So, when antique hunting with my friend Richard recently we came across one. It was $40 and Richard pointed out that the bottom seam wasn't good. He suggested asking if they had another and sure enough, another showed up at $23 -- with 20 percent off on top of that!


Not that it looked like copper. It looked more like zinc. And the handle was off (but easily replaced -- I don't plan to be moving it anyway). It was time to employ my copper polishing genes and see if I could shape it up a little.


I didn't have any copper polish but I did have Martha going for me. Long ago I remember her polishing copper using lemons and kosher salt. I'd tried this before on small pieces and it worked quite well. And, I had saved the lemons from yesterday's pesto just in case! (I put lemon juice in pesto. It rocks.)


So, there I was in my little sink with my big boiler and not enough lemons. I scrubbed and washed -- even used the Mr. Clean sponge now and then (not helpful, for once! and the scrubby end of a regular sponge. It took about two hours -- and it still needs more work but I had places to go, people to see, things to do. Here's the finished result! That one spot on one side is still pretty yucky but lots better than before!


Not bad! Here are my hints.
  • First, buy more lemons than you think you'll need -- you'll always use the leftovers and it takes more than you might imagine. The same for the kosher salt. I must have ended up using at least a cup.
  • Have plenty of paper towel on hand and a scrubby sponge will help, too.
  • You might want to wear gloves. I didn't. The yuck will come out of my nails someday. An apron is good, too.
  • If you have a spot bigger than the kitchen sink, use it. This isn't a tidy project.

The technique is simple -- wet the surface with the lemon, sprinkle over the salt and rub till the cows come home. Lather, rinse and repeat.


Have you tried other methods? I'm all ears! Any favorite polishes that bring out the glow but don't turn it into something gaudy? Share the tips!

Saturday, September 20, 2014

Flying the Prayer Flag!

There's something about doing an art swap that motivates me. It gets me to work on schedule, I meet other bloggers and sometimes I even work outside my comfort zone!


 

Joanne's Prayer Flag swap fit into that last category in particular. Why? Because I don't sew and these had to be 4x6 vertical flags made from cloth with a space for "stringing" onto a cord or ribbon.


So, I went the easy way. Is anything easier than burlap? It instantly fringes, it's very easy to hand stitch a straight line for the ribbon space and has some heft to it, so it doesn't need to be sized.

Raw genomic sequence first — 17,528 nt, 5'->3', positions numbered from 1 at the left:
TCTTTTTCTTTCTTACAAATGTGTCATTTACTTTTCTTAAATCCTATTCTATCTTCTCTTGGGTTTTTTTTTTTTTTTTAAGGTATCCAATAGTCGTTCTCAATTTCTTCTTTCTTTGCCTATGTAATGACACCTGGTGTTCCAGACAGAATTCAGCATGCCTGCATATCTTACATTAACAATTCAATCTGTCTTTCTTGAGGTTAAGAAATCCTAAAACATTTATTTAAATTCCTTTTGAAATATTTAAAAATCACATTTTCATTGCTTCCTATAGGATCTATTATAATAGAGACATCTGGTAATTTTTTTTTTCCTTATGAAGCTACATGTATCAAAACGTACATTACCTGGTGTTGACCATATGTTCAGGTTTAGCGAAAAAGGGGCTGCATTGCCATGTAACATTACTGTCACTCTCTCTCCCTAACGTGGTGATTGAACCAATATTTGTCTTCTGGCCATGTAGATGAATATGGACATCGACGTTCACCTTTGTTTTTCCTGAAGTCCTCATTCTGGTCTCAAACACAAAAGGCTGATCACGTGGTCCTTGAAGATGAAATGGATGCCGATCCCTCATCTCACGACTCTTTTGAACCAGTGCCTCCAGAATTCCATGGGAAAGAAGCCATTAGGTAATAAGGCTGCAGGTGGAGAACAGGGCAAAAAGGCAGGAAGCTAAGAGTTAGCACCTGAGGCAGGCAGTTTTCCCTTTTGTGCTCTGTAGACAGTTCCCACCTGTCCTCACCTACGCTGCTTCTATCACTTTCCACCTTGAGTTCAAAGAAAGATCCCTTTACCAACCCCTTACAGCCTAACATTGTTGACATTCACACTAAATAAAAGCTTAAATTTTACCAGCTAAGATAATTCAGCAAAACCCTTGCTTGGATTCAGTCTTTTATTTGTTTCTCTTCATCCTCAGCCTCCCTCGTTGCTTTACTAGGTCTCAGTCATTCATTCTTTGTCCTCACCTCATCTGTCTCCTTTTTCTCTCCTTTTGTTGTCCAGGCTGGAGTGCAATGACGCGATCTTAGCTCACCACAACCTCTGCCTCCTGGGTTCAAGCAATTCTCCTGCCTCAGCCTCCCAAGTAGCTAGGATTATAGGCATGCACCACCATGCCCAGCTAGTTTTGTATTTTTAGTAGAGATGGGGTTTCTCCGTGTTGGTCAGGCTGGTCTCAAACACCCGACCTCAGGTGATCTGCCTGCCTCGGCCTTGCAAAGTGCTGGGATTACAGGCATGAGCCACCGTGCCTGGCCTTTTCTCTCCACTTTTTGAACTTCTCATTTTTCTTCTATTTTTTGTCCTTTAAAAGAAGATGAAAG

I have a ton of angst about my flags. I know I'm working with a lot of artists (including Joanne) who are miraculous seamstresses and who gracefully combine fabric and threads with mixed media for an incredible ethereal look.


As you can see, mine are all pretty simple and follow my joyful life principles. For color and texture I used washi tape on the burlap, Scrabble letters, paper clay embellishments and a few naturals. I'm very into nesting these days so I made two of those!


Guess I'd better "trust" they'll be OK!

Tuesday, September 16, 2014

Cork Poppers: The Taste of Bordeaux

Sure, I love the malbecs and the pinot grigios. A nice Chianti is always good. But if I had to choose one "group" of wines to have those and only those for the rest of my life, it would be those from Bordeaux.

 

This region in France is noted for its fine wines, both reds and whites -- and they were the featured wine at our September Cork Poppers gathering.


First, the whites, and the first of those was Montieur Touton 2013 Sauvignon, using 100 percent Sauvignon Blanc grapes from Bordeaux and offered by Dick and Cheryl. When tasted the words heard were "Yum!" and "Oooh!" It was very cold and crisp. Rick noticed a strong grapefruit flavor. I found it very "clean" tasting and smelling and Cheryl said "This is the best wine so far. (Generally, that's Barb's line!)


Roger said he was going to get this while Dick added he served it first because he felt the second wine, another white from Roger, would be better. That question was up for debate. And at $11, the price was clearly right!


So, it was time to see if Dick was correct in his assessment of Roger's offering -- Chauteau de Fontenille 2012, a blend of sauvignon blanc, sauvigon gris, muscadet and semillon grapes.